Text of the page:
Dissenting Opinion — Chief Justice Roberts dissented, joined by Justices Scalia and Alito. The dissent opined that an offer of judgment that would have completely satisfied the plaintiff’s claims eliminated any “case or controversy” and that “federal courts exist to resolve real disputes, not to rule on a plaintiff’s entitlement to relief already there for the taking .... If there is no actual case or controversy, the lawsuit is moot.” Id. at *14. Moreover, the dissent criticized the majority’s rationale, asserting that it effectually places the decision as to whether a “case or controversy” exists in the hands of a plaintiff rather than the federal court. Id. at *16. To this the majority retorted that the dissent’s position would achieve the opposite result, placing a defendant “in the driver’s seat.” Id. at *8.

Wrap-Up — The Supreme Court left open the door for a defendant’s full offer of judgment to possibly moot a case under certain circumstances. Justice Ginsberg specifically indicated that the ruling was limited to the fact pattern at hand, which was an unaccepted offer for judgment without more, and reserved consideration of whether a “case or controversy” still existed where a defendant also deposits the full amount of the claim in an account payable to the individual plaintiff. The Court reserved the latter question for a case where the facts were actual and not hypothetical. It is noteworthy that the majority opinion distinguished cases cited by the defendant, which were also cited by the dissent, based on this factual distinction, indicating that such cases did not concern a mere offer to pay. Id. at *7.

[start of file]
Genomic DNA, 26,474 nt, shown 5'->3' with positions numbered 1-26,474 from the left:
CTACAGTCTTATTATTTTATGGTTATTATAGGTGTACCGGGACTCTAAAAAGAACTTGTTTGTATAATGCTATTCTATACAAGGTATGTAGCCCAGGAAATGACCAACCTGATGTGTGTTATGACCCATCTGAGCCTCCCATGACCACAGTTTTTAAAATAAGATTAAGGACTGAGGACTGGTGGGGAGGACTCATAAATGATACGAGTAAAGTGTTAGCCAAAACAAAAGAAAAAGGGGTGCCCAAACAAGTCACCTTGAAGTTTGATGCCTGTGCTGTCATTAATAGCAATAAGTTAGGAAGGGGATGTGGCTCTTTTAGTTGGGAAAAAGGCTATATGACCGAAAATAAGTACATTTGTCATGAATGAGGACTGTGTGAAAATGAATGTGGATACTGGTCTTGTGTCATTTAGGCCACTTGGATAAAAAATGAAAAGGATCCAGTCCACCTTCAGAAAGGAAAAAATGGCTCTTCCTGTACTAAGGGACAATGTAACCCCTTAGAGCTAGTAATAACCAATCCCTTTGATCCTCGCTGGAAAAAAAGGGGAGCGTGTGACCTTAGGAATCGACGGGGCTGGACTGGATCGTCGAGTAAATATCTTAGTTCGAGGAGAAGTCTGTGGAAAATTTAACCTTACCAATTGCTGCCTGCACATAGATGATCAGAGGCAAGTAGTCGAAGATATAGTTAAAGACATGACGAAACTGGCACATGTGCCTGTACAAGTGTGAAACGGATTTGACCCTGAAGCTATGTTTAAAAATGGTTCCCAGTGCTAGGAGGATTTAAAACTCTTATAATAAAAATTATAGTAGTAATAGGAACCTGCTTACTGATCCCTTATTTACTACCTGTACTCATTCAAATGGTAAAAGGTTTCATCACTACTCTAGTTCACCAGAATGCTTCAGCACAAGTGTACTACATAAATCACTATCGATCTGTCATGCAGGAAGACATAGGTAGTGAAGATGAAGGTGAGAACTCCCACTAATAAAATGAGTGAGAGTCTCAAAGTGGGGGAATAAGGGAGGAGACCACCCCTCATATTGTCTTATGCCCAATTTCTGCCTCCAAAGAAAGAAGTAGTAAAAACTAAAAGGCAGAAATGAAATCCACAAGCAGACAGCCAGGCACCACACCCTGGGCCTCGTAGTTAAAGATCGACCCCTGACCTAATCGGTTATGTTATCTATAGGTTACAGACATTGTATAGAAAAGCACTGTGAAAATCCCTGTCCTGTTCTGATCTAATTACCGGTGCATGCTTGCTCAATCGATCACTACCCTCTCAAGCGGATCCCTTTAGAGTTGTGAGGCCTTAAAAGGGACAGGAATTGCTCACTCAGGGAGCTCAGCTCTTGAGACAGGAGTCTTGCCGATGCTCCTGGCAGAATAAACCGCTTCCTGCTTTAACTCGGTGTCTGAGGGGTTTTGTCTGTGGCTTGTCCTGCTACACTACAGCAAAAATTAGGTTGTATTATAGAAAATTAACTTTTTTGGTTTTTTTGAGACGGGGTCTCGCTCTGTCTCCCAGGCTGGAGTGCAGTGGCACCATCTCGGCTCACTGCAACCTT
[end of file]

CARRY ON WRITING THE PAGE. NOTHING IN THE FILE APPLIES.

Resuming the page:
The implications of this Supreme Court decision for those in the default servicing industry is that a full offer of judgment (without more) in RESPA, TILA, FCRA, FDCPA, and other similar actions will not have the stopping power to unilaterally end litigation out of the gate. However, it should be noted that the use of an offer of judgment under FRCP 68 still remains a viable and important piece of defense strategy in federal litigation. The Supreme Court pointed out that the federal rule still maintains the “built-in-sanction” whereby if a plaintiff does not achieve a better result than offered, then “the offeree must pay the costs incurred after the offer was made.” Id.

Indeed, many consumer attorneys remain highly motivated by the specter of attorneys’ fee awards allowed to prevailing plaintiffs under the federal statutes governing mortgage servicing and debt collection. Nothing in the Gomez decision operates to temper the limiting affect of FRCP 68 offers of judgment on such attorneys’ fee awards to plaintiffs who dare risk proceeding where the potential to recover above the amount offered is questionable.